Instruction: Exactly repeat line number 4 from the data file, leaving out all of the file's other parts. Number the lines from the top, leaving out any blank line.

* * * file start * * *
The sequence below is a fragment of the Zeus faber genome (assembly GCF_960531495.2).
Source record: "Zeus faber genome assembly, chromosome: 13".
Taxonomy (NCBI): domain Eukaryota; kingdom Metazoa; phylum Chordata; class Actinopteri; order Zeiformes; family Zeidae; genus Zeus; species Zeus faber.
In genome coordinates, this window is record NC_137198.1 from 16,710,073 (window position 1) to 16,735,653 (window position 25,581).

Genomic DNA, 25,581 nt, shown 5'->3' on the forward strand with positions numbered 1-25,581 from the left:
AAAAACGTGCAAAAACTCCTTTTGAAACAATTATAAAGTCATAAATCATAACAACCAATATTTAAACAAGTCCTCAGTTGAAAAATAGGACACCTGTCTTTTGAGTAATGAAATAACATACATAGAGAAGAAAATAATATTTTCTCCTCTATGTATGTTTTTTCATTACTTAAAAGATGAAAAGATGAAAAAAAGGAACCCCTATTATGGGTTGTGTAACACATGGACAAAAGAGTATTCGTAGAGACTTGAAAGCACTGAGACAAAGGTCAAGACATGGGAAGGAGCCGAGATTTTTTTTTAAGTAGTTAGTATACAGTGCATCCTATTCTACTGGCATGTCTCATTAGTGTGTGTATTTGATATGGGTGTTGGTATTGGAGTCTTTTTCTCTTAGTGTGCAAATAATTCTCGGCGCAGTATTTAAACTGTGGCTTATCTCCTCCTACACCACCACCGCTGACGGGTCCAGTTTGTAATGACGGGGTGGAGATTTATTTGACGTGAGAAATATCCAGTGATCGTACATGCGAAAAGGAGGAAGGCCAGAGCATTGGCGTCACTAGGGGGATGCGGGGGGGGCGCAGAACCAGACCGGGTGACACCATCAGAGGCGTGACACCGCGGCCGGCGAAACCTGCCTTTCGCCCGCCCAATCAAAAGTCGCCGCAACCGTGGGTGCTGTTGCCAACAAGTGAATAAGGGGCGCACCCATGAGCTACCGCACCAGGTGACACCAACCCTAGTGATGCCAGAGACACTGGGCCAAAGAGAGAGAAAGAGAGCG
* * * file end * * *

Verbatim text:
In genome coordinates, this window is record NC_137198.1 from 16,710,073 (window position 1) to 16,735,653 (window position 25,581).